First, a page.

Killed by the Internet

The internet wields its power to revive and destroy, but the destruction that it brings is not always negative. A recent article in the Telegraph looks at 50 things that are being killed by the internet. The humorous ones:

#4 Sarah Palin (I can only hope)

#22 Enforceable copyright

#34 Mainstream media

#44 Trust in Nigerian businessmen and princes

The sad ones:

#13 Memory

#14 Dead time

#50 Your lunchbreak

Picnic Day Three

Picture 8

As Picnic came to a close, I finally was able to sit down with three speakers to have a conversation about their work with technology: Katrin Verclas from MobileActive, Jeremy Ettinghausen from Penguin Books Digital Publishing, and Greg Skibiski from Sense Networks. Video of the interviews will be featured on the Picnic website in the near future.

Mobility for Change

MoMo The first day of my week kicked off with a Mobile Monday afternoon around the great topic of utilizing mobile technology in emerging markets to create social change. Last fall, I worked on a research project related to mobile banking that focused primarily on the way the developing world is taking this up full force. I spotted this trailer for the recent documentary Hello Africa on the website of Mariéme Jamme, one of the speakers at Monday's MoMo.


Trust in Numbers

we feel fine A recent NYT article about the rising field of sentiment analysis - translating human emotion into hard data -  underscores the importance of sophisticated algorithms to analyze and understand the growing amount of information created by individuals online. Whether these new services and applications are tracking emotions or quantifying behavior, the consumer is taking center stage. I thought I'd list some that have captured my attention:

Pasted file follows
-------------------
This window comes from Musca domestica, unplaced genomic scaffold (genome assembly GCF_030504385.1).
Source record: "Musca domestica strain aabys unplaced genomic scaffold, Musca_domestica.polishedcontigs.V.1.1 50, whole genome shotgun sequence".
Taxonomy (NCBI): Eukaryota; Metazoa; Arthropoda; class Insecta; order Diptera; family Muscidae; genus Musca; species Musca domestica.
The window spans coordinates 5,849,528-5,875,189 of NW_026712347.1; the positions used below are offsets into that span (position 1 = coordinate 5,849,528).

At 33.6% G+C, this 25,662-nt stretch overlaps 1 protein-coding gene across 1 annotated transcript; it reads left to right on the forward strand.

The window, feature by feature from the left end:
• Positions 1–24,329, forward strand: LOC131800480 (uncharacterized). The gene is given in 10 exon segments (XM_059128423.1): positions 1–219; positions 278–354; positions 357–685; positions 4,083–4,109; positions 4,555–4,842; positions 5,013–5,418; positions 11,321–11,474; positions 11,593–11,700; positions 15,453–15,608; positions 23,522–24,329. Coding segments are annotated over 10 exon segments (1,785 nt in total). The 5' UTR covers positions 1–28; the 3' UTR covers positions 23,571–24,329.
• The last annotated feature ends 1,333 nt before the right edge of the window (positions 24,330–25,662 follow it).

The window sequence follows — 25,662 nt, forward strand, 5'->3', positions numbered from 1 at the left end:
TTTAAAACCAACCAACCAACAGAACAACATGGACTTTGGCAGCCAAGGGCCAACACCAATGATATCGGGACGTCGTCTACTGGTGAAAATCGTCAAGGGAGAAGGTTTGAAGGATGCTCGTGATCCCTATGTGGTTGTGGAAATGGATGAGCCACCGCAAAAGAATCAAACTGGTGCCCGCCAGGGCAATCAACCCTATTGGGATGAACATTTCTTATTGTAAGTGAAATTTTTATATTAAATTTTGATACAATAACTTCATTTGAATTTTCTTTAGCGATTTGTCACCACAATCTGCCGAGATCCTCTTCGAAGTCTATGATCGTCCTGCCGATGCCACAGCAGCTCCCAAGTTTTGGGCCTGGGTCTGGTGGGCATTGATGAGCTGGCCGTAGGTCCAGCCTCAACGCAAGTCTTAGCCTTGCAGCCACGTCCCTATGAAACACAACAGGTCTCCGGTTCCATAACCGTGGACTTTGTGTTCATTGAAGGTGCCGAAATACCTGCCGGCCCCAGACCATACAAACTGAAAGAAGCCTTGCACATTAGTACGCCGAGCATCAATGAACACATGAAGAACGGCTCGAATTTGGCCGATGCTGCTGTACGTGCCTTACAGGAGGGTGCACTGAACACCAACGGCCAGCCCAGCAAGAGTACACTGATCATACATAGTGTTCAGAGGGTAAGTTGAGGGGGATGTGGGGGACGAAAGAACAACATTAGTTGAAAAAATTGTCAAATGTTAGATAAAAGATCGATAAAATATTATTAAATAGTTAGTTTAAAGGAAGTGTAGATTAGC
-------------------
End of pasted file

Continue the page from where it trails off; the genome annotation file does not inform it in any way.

Sense Networks, recognizes patterns in behavior by tracking the path of mobile phone users and analyzes what those behaviors reveal about the user.

Wakoopa, a downloadable service that tracks the programs and applications running on a user's computer, and other pertinent information such as the frequency and duration of use. From this, Wakoopa distills user habits about when and how they use certain programs and web services.

We Feel Fine, pictured above, explores human emotions by scouring blogs for the phrases 'I feel' or 'I am feeling' and presents these feelings as an online collaborative art project. While it's not really quantifying its findings, it's so beautiful.

Jodange, a service that filters traditional and social media to gauge the influences on consumer thought and opinion.

Newssift, a project by the Financial Times Group, that incorporates meaning, relationships, and sentiment into news with a business slant.

To Take the Stage

01 02


Personas, a Metropath(ologies) exhibit by the MIT Media Lab, creates a portrait of online identities according to algorithms that scour the web. A great concept, created by Aaron Zinman, and I was eager to see how it painted me. After entering my name, a quick check aggregated relevant online data and created a somewhat vague description of a person that is associated with books, news, online, and legal. Me, supposedly. Or, at least, the online version. The beautiful 'problem' is that my name brings up many references to 'Carly Simon' or 'Cameron Diaz', but the influence of mischaracterizations is part of the whole concept. Interestingly, this depends on the analysis, for every time I entered my name, I received a different assessment. A nice reflection of the liveness of the online world.

"It is meant for the viewer to reflect on our current and future world where digital histories are as important - if not more important - than oral histories, and computational methods of condensing our digital traces are opaque and socially ignorant - for now. Fortunes are sought through data-mining vast information repositories, and this kind of data is indispensable but far from infallible."